- Control your weight — If you are overweight, your heart must work harder to supply blood and oxygen to your body. Losing weight can help you to feel better and reduces the strain on your heart. On the other hand, losing a lot of weight quickly can be a sign of severe heart failure. For advice on weight management, talk to your doctor or nurse. (See "Patient information: Weight loss treatments (Beyond the Basics)".)
- Stop smoking — Cigarette smoking increases your risk of having a heart attack and can worsen heart failure. If you smoke, talk to your doctor or nurse to get help with quitting. (See "Patient information: Quitting smoking (Beyond the Basics)".)
- Limit alcohol — Drinking too much alcohol is not good for your heart or your health generally. People with heart failure should not drink more than one serving of alcohol per day (for women) or two servings per day (for men). One serving is 12 ounces of beer or 5 ounces of wine. If your heart failure is related to drinking too much, you should stop drinking alcohol completely. (See "Patient information: Alcohol use — when is drinking a problem? (Beyond the Basics)".)
- Cardiac rehab and exercise — Exercising most days of the week can help to reduce shortness of breath and fatigue, which are common problems in people with heart failure. Becoming more active can also help you to feel better. For exercise advice, talk to your doctor or nurse. They might recommend a cardiac rehab program to help you develop a safe exercise plan. (See "Patient information: Heart attack recovery (Beyond the Basics)", section on 'Cardiac rehabilitation after heart attack'.)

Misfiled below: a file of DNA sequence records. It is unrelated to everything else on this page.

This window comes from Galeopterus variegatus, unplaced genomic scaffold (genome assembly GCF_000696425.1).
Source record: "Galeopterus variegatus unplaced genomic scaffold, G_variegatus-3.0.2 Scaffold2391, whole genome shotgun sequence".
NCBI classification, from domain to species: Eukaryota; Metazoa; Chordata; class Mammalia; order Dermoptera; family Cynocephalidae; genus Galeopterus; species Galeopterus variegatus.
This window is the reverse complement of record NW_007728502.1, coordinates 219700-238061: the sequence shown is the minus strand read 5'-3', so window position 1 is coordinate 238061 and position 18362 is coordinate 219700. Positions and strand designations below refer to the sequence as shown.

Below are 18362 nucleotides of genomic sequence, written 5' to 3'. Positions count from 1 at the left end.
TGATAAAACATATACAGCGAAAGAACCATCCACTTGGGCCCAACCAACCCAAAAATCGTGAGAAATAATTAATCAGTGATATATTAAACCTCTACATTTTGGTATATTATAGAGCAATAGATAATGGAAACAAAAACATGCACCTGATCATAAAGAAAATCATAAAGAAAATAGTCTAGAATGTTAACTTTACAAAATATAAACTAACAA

Medicines — Medicines are often used to treat heart failure symptoms; some medicines have even been proven to prolong life. It is very important to take these medicines on time every single day. If you cannot afford or have trouble taking your medicines, talk to your doctor or nurse.
Some of the most commonly prescribed medicines include:
- Diuretic — People with heart failure often develop swelling (or edema) in the legs and fluid in the lungs. Medicines called diuretics (also called water pills) help the body get rid of the excess fluid. (See "Patient information: Edema (swelling) (Beyond the Basics)".)
- ACE inhibitor or ARB — ACE inhibitors and ARBs widen blood vessels and lower blood pressure, making it easier for your heart to pump. ACE inhibitors can sometimes cause a dry cough, in which case an ARB may be preferred. These medications can help prolong life.
- Beta blocker — Beta blockers are a type of medicine that can slow the heart rate and decrease blood pressure. This medication can help prolong life.
- Blood thinner — People with heart failure who have an irregular heart rhythm have an increased risk of developing a blood clot. This can be treated with a medicine to help prevent blood clots, sometimes called a "blood thinner." The most commonly used medicines include warfarin (Coumadin®) and aspirin. (See "Patient information: Warfarin (Coumadin) (Beyond the Basics)".)
Heart rhythm treatment — In some people with heart failure, a life-threatening abnormal heart rhythm (a type of ventricular arrhythmia) can develop. To return the heart to a normal rhythm, your doctor might recommend a device that shocks the heart and returns it to a normal rhythm. The device is called an implantable cardioverter-defibrillator (ICD). It is implanted under the skin in your upper chest. (See "Patient information: Implantable cardioverter-defibrillators (Beyond the Basics)".)